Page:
From University of Rochester: “Senior capstone projects merge technology and humanities through digital media”

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From University of Rochester

May 9, 2019
Jeanette Colby
jeanette.colby@rochester.edu

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From left, A.J. Brown, Guan Zhewen, and David Backer look on as graduate student Helen Davies tries out clEAR, the virtual reality app they designed that allows users to better understand how to interact with people on the spectrum of hearing loss. The team worked together on their capstone project as graduates in the Digital Media Students program. (University of Rochester photo / J. Adam Fenster)

Making Their Mark

As the seniors of the Digital Media Studies program go out into the workforce and some on to graduate school, they can say that they’ve already put into practice what they’ve learned.

From virtual reality projects that aim to foster empathy for the deaf and hard of hearing community to a video game that supports English language learners, five teams of students approached “real-world” problems merging technology and humanities through the use of digital media.

“Most of our team members had problems with reading and comprehension,” says Lava Hong ’19, who serves as project lead, researcher, and audio engineer for the team, “Cheshire.”

“I tended to read the Chinese version of a book instead of looking at the English text,” says Xinge Zhao ’19—game designer, tester, and animator for the team—recalling a particularly challenging Shakespeare course. “I was reluctant,” she says. Zhao will graduate with a double major in English and digital media studies.

“It’s because of vocabulary, grammar, language structure, and context,” Hong says. “We thought these were the elements that we could put into our game to help people better understand literature and make them interested in reading. Hong will graduate this spring with majors in both digital media studies and psychology.

While each student brings unique skills and knowledge to the group, they all have a love of playing video games. The team also includes Lu Nguyen ’19, who serves as the game programmer and developer; Famous Clark ’19, a game programmer, visual designer, and researcher; and Zhao, who served as a game designer, tester, and animator.

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Julia Tulke, a doctoral student in visual and cultural studies, tries out “Team Cheshire’s” senior capstone project, a game for ESL learners. Looking on, from left, are team member Famous Clark ’19, visual technologist Jim Barbero, graduate student Helen Davies, lecturing professor Joe Loporacaro, and team members Lava Homg ’19, Xinge Zhao ’19, and Lu Nguyen ’19. (University of Rochester photo / J. Adam Fenster)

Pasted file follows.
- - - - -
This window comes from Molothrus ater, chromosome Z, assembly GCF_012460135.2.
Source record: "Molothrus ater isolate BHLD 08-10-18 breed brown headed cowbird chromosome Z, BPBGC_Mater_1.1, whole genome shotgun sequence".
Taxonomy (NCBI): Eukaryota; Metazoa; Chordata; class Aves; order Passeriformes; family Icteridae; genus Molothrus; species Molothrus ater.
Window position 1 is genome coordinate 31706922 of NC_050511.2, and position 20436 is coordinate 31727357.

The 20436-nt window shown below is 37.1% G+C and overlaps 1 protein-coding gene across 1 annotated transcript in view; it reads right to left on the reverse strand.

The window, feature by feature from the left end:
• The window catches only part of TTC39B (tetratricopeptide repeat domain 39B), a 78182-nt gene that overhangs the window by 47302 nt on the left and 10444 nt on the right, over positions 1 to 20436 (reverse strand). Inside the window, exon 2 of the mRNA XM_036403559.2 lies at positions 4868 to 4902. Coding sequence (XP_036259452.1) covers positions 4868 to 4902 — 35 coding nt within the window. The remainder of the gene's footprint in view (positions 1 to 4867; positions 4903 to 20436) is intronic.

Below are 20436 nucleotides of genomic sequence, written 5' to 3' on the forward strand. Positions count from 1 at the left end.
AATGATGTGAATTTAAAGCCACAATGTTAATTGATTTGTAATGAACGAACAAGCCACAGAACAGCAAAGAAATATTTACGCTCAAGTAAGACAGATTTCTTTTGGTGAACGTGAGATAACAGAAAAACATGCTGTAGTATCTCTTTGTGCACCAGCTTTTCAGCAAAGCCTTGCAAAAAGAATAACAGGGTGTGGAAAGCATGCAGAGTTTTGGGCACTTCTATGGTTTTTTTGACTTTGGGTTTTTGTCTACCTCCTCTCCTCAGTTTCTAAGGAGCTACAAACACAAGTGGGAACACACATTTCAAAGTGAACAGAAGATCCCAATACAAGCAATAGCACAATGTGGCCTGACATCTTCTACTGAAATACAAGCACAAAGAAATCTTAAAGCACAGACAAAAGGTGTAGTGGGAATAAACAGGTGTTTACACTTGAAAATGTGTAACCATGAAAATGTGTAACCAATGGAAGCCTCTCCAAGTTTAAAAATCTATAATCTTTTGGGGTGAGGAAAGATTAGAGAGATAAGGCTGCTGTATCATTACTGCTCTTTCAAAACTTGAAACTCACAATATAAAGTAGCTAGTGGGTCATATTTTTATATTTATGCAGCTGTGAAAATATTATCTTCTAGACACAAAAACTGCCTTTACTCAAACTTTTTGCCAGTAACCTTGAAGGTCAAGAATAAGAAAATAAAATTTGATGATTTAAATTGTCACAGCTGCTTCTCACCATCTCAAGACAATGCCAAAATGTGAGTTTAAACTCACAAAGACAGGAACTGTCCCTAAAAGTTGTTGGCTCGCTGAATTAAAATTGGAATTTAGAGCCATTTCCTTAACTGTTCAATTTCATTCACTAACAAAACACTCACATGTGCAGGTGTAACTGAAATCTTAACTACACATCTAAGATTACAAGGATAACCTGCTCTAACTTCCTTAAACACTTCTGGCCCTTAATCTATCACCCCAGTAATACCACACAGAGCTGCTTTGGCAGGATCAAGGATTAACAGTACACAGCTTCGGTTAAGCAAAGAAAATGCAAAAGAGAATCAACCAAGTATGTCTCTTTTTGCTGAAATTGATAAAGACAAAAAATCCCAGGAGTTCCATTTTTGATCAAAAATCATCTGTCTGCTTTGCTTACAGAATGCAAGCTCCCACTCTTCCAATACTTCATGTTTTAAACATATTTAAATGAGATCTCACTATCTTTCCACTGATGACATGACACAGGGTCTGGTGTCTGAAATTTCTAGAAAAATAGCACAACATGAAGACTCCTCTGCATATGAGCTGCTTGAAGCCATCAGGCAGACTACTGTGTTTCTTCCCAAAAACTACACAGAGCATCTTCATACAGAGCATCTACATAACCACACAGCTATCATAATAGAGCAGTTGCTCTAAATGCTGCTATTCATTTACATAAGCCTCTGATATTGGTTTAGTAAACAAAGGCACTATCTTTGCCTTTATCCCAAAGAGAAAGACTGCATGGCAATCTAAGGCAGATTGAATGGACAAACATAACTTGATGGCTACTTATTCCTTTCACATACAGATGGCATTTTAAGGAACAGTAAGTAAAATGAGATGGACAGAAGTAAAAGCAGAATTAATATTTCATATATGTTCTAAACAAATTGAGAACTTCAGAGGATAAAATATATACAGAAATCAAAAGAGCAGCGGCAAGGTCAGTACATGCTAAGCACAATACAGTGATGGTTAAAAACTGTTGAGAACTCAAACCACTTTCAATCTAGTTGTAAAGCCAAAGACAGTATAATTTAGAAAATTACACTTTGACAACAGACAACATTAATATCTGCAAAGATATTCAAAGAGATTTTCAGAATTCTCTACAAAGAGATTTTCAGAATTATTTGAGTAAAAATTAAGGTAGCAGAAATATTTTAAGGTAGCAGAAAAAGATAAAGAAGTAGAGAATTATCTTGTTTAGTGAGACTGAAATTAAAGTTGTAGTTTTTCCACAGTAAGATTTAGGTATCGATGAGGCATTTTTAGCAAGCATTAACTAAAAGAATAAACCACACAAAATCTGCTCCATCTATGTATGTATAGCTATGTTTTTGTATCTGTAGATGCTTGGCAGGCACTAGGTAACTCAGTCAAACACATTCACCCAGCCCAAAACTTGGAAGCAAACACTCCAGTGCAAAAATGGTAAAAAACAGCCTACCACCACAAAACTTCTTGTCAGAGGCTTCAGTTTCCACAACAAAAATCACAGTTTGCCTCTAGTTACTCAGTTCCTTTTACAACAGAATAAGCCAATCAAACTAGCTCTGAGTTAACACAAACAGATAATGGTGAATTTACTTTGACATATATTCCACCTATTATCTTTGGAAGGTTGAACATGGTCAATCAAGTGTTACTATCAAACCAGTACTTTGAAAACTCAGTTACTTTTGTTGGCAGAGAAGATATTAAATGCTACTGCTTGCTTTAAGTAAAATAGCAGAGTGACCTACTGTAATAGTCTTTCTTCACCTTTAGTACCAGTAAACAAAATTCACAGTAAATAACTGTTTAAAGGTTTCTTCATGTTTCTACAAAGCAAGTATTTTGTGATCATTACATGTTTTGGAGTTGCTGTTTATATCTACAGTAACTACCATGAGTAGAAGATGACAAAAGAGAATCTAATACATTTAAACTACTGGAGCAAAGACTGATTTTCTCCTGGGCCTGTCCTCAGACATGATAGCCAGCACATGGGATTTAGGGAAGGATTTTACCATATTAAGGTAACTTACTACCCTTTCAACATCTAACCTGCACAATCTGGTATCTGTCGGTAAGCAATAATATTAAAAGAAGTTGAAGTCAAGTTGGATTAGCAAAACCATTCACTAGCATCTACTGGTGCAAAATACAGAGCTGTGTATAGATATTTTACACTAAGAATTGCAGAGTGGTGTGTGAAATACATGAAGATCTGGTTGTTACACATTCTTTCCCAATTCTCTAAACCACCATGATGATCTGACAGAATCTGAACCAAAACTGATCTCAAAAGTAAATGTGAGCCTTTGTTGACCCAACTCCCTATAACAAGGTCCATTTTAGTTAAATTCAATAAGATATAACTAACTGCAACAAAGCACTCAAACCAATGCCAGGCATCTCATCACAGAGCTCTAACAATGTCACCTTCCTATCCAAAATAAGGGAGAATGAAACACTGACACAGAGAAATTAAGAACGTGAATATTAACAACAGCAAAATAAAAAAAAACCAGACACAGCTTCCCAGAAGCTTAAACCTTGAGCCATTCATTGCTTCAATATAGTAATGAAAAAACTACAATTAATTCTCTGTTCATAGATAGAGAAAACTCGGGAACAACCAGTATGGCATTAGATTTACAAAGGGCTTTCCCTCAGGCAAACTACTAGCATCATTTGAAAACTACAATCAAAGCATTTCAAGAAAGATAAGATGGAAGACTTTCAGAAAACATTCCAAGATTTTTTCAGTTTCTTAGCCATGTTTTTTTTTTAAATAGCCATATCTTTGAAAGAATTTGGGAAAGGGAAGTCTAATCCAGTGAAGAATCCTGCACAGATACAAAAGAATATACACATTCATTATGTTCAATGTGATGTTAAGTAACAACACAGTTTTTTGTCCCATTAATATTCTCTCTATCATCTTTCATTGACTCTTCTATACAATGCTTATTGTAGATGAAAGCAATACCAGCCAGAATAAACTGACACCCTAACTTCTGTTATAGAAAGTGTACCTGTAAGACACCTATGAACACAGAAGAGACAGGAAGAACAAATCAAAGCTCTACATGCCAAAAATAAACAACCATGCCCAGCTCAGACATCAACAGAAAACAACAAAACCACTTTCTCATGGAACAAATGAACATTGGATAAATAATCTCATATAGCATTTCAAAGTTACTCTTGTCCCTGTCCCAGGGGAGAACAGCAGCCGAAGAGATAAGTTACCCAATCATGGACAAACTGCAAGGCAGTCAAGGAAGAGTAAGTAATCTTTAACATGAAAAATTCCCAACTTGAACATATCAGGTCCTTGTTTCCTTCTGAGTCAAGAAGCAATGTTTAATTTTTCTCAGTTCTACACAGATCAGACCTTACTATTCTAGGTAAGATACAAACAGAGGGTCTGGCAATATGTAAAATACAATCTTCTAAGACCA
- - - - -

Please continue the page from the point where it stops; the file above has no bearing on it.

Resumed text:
The interactive video game design is based on the gothic short story “Tall Tale Heart,” by Edgar Allan Poe. It’s built to force a gamer to text the answers instead of using multiple choice, because “people can guess,” says Hong.

Clark, a computer science and digital media studies double major, says the game is coded, so that if you put in correct keywords, the game will assume you’re correct. “It’s built to be intuitive for readers,” he says. If you type in something similar to the word–for example typing an “i” instead of “e” for the word “eyelid,” the game continues to move the player forward in the story.

The capstone seminar course is taught by Stephanie Ashenfelder, interim director of the Digital Media Studies Program and studio arts program manager in the Department of Art and Art History.

The virtual reality project “clEAR” was the brainchild of seniors Kelly Thornton ’19, Zhewen Guan ’19, AJ Brown ’19, and David Backer ’19. Using a 360 camera, the team incorporated Oculus technology to create an interactive storyline for users to go through that would put them in real life scenarios for the deaf and hard of hearing. Their goal is to put people in the shoes of a person who is hard of hearing to gain a new perspective.

“We’re a team of picky eaters,” says Carolyn Zelicoff ’19, team lead and UX/UI designer for the team project called “Curb.” Also on the team is Michael Keane ’19, who serves as visual designer and creative leader; Conley Ernst ’19, who serves as technical lead; and Michelle Bushoy ’19 who oversees marketing. Curb is a food truck app unlike any on the current market—one with a user interface for both the user and the food trucks. Food trucks have the option to toggle their location on or off as well as change their daily menu. Users can filter trucks for dietary needs and restrictions, “whether gluten free, have a nut allergy, or pescetarian,” says Zelicoff.

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Lecturing professor Joe Loporacaro, right, provides feedback to digital media students students, from left, Mojin Yu ’19, Amina Shareef ’19, Tallis Polashenski ’19, Sarah Ogunji ’19, and Verona Wang ’19, on their project, “PersonalizED,” an app designed to help students identify and apply their learning strengths. (University of Rochester photo / J. Adam Fenster)

“PersonalizED” is a web application using Java that allows adolescent users to identify their learning strengths and help them boost their learning success with tips and techniques. The team consisted of Tallis Polashenski ’19, Mojin Yu ’19, Sarah Ogunji ’19, Verona Shuwei Wang ’19, and Amina Shareef ’19.

Gerardo Torres Davila ’19 created the website called R2 that fosters collaboration and takes advantage of a free intercollegiate registration for students in the creative and visual fields at the University of Rochester and Rochester Institute of Technology.

“The diversity of these projects speak to the interests of our students and the interdisciplinary nature of the major,” says Ashenfelder. “These projects are ambitious and thought provoking.”

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